By Libby Bagley, Community Manager at License Dashboard
When most business leaders began planning for lockdown and a shift to remote working, the potential challenges they were preparing for centred around the operational difficulties of being able to collaborate from a distance. There may have been changes to processes and policies, staff training on new tools, as well as plans on overcoming financial obstacles as a result of the pandemic.
However, there was less consideration for the impact of remote working on cybersecurity. For all the benefits of allowing staff to work from home, both in terms of productivity and work/life balance, it inevitably leaves a business more open to security threats.
The average office setup is very different to the home environment of most employees, with relaxed admin rights of the latter allowing staff to easily and quickly download free trials of products that might pose a danger. Having teams working remotely also means you won’t all be on the same centralised system for updating anti-virus software.
On top of this, as the move to the cloud increases – especially when we consider the reliance on tools like Microsoft 365 – the very nature of having employees accessing files and software from multiple locations, networks and devices, is a risk to corporate information such as financial stats or customer data.
The part that software asset management (SAM) plays in mitigating cybersecurity risks, is all about visibility. The purpose of SAM is to provide a full overview of every aspect of an organisation’s software use, from deployment, all the way to end of life. It allows IT teams to see all licenses and understand who’s using them, when, and in what way. And, of course, a clear view of software use is vital in understanding what you need to protect against.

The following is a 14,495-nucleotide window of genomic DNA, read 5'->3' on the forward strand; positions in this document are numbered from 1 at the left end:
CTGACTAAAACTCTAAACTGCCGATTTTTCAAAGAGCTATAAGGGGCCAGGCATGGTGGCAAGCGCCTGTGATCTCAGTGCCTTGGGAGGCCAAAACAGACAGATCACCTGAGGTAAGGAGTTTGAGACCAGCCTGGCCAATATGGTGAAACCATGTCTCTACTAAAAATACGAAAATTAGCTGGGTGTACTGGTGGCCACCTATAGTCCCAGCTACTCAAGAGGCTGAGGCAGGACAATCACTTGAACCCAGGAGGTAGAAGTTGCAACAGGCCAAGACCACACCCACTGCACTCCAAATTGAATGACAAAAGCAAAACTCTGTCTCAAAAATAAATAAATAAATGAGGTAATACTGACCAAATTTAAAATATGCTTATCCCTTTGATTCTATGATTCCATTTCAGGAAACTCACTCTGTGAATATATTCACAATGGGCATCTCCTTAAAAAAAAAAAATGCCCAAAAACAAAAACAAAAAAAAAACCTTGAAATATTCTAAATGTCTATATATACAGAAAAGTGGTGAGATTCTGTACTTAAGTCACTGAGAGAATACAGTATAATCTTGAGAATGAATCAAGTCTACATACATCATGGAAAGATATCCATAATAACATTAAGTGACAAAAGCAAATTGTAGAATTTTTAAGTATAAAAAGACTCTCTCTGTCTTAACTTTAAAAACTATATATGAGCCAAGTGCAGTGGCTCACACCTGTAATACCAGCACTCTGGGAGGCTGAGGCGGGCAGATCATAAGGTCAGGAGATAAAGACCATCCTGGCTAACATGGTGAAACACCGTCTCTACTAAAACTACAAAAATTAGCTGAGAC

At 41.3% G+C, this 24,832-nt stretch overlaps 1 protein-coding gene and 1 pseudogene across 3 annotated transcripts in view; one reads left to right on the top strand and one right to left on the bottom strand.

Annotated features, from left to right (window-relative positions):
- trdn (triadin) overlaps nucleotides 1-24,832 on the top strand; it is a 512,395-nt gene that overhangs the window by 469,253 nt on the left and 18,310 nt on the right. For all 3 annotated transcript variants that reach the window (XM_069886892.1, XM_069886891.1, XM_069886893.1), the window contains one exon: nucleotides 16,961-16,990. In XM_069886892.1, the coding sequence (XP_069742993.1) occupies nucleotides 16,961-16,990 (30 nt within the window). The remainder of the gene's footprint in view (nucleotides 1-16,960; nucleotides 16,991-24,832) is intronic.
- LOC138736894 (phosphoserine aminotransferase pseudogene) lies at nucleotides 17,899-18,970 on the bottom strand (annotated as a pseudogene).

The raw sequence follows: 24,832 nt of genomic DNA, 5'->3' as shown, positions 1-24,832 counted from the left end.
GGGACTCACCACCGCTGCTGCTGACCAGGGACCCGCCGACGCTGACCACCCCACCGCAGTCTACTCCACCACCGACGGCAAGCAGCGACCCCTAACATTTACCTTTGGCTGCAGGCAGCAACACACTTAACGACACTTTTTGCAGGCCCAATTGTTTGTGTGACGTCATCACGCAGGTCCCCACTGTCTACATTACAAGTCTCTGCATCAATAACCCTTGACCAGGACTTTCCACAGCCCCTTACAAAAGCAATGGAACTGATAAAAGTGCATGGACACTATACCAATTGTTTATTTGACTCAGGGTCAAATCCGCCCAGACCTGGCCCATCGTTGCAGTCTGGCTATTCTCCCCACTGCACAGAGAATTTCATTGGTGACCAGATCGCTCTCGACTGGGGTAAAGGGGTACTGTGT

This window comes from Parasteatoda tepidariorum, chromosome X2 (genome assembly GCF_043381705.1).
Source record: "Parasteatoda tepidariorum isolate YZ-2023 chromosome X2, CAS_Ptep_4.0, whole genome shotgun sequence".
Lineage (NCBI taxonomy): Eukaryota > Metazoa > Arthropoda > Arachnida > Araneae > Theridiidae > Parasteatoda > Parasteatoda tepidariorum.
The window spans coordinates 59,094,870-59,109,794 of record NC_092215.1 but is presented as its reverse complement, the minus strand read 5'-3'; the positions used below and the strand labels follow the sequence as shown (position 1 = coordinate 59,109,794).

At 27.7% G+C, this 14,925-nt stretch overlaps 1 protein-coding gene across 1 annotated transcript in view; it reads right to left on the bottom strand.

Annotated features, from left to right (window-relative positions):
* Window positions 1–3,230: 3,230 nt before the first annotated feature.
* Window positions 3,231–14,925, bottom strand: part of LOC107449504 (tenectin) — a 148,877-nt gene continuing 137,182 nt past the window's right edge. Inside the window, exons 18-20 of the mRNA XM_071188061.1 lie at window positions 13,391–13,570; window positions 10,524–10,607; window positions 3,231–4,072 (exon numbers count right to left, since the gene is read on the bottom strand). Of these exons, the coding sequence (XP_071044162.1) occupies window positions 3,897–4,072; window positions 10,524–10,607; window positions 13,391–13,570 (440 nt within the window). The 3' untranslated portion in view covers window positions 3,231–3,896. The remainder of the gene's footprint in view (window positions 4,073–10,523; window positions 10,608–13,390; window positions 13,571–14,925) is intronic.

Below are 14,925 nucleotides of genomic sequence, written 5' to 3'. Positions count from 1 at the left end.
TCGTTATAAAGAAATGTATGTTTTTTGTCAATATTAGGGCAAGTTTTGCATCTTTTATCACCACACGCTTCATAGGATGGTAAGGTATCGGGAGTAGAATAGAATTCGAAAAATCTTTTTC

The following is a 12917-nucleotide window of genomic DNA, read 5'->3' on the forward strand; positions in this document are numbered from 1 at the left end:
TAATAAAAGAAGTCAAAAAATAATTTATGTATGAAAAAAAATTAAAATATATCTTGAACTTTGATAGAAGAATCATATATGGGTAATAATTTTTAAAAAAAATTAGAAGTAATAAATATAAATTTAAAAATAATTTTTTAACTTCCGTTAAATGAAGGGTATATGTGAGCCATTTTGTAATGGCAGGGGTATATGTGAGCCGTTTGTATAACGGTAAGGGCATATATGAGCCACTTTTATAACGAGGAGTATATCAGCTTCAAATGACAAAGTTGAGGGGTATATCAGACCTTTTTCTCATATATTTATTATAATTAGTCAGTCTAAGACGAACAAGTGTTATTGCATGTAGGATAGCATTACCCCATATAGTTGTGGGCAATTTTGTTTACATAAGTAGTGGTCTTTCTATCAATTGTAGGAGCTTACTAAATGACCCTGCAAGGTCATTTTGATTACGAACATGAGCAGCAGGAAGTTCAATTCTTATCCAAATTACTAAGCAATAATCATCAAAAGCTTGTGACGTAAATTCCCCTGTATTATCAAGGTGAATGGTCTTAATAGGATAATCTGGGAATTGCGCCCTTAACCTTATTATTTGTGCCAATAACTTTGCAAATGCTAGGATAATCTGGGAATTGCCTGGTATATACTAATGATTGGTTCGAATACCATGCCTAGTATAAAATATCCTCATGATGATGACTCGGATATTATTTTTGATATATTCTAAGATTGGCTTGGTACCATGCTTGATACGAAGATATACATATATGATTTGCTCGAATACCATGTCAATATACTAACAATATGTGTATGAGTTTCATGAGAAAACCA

Software asset management is probably best known for helping businesses save money on unnecessary licenses, or for staying compliant and audit-friendly. Whilst it does do all of these things, the right SAM tools can also make sure all products are being kept up to date, and that any necessary patches have been successfully installed, therefore reducing security risks.
Over the past 18 months, we’ve seen a number of common recurring issues that can be easily avoided:
Having the right tools and technology in place is essential in the fight against cybercrime, however, there also needs to be a change in the way people behave, particularly when it comes to software use. Many simply aren’t aware of the connection between software use and cybersecurity, so educating people on the wider impact of their actions is crucial.
Ensuring that all areas of an organisation are familiar with the fundamental concepts of software asset management is a key step towards keeping a business safe.
While the initial priority regarding remote working might have been towards keeping productivity levels high, the emphasis now needs to shift towards security, and that means gaining better visibility of your company’s software use.
Libby Bagley is Community Manager at License Dashboard, a company specialising in software asset management and licensing expertise for large and fast-growing organisations.
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